Djibouti & Somaliland, the horn of Africa
Description of Djibouti & Somaliland, the horn of Africa
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Two things to know about Somaliland: itís not Somalia and it doesnít, officially, exist. While the larger Somalia has been a hot mess of violence and ...
If there were a medal for the least known country in Africa, Djibouti would probably win it. Often overshadowed by its larger neighbour Ethiopia, litt...
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PlanetAs a destination right at the forefront of ecotourism in Africa, the Horn of Africa is dripping with potential, but is also deeply vulnerable and internationally important. In particular, the south-eastern reaches of Djibouti and the Ga'an Libah mountain range are hugely important refuges for the highly-localised beira antelope, as well as sensitive species including Somali sengi, Speke's pectinator, leopard, dorcas gazelle, klipspringer and many more. In Djibouti, bird species such as Djibouti francolin depend entirely on the wilderness they inhabit being adequately protected. In order to protect these areas, and the wildlife that depends on them, we pay fees towards those working every day to defend these areas, including non-governmental agencies in both Djibouti and Somaliland. These fees directly contribute to activities including community engagement, anti-poaching patrols and snare removal, having a genuine impact on the diversity and volume of wildlife remaining in Djibouti and Somaliland.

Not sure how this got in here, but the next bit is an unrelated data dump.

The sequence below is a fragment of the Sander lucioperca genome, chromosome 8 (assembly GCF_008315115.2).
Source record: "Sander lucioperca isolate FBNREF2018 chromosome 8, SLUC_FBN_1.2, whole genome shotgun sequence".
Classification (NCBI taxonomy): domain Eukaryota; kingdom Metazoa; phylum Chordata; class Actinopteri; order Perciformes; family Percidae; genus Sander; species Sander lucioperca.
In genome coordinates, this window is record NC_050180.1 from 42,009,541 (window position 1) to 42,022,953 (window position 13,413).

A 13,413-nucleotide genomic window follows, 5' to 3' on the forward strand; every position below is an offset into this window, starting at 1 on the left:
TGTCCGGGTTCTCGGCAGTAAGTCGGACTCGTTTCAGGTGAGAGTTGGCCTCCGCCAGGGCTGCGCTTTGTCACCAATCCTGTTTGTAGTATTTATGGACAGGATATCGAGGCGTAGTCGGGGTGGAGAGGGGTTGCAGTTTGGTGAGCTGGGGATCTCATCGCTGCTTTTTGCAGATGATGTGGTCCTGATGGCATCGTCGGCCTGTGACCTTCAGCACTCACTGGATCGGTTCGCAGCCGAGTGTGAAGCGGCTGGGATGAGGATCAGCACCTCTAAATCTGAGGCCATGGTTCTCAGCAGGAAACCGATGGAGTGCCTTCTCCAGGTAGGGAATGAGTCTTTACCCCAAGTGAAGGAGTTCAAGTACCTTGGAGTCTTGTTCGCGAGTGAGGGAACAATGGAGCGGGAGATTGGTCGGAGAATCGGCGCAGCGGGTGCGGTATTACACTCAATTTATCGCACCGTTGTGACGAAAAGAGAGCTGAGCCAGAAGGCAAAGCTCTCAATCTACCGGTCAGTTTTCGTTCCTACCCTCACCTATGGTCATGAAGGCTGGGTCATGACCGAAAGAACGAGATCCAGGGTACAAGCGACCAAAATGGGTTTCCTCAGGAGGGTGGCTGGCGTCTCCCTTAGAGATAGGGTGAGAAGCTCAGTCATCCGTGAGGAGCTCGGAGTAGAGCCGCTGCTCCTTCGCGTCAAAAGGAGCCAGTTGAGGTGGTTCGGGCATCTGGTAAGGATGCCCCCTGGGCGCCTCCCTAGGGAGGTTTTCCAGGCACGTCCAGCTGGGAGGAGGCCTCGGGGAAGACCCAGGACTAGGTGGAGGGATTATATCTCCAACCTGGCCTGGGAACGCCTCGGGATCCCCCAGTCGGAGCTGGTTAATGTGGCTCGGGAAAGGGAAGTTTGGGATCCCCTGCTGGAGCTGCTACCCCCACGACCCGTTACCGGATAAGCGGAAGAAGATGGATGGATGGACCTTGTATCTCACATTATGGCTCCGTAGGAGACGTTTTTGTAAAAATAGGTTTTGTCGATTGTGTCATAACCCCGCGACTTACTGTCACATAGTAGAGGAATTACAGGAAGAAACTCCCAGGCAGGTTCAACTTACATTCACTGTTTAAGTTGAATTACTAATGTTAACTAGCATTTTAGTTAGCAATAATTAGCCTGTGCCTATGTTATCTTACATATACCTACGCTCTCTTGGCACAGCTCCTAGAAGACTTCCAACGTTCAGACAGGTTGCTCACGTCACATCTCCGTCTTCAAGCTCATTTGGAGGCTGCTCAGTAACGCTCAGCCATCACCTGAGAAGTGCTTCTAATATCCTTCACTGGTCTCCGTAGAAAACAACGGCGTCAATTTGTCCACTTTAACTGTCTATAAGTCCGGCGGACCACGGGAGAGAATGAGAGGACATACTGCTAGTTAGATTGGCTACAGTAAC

Djibouti and Somaliland are both extremely arid, particularly away from the main mountain ranges such as Goda and Ga'an Libah. The campsites we use are designed to limit the use of water as far as possible, and we implore clients to limit any and all superfluous water usage throughout this tour as far as possible - this includes limiting the use of water for washing and cleaning.
PeopleEcotourism is an entirely novel concept in both Djibouti and Somaliland, but we are certain visits such as this can be a powerful tool in our mission to improve the lives of communities we visit in the Horn of Africa. In particular, we recognise that we can only reasonably expect local communities to prioritise the conservation of the species and ecosystems we travel so far to see, if there is a genuine, tangible benefit attached to the continued existence of these areas and animals. Our visit is an important way of ensuring this benefit exists, offering a financial benefit to local communities, through direct employment of local people. With this in mind, throughout this tour clients will note that we employ Somali and Djibouti nationals to act as local guides, chefs, housekeeping staff and porters.
We have a zero-tolerance policy towards any behaviour that is disrespectful or inconsiderate towards local people. We, and our clients, are often the only ambassadors for ecotourism that local people have seen, and any negative experiences can damage the willingness of local communities to engage with future ecotourism initiatives. We therefore ask clients to be patient in their interactions with local staff, who are often working with western tourists for the first time, and to act and dress appropriately at all times.
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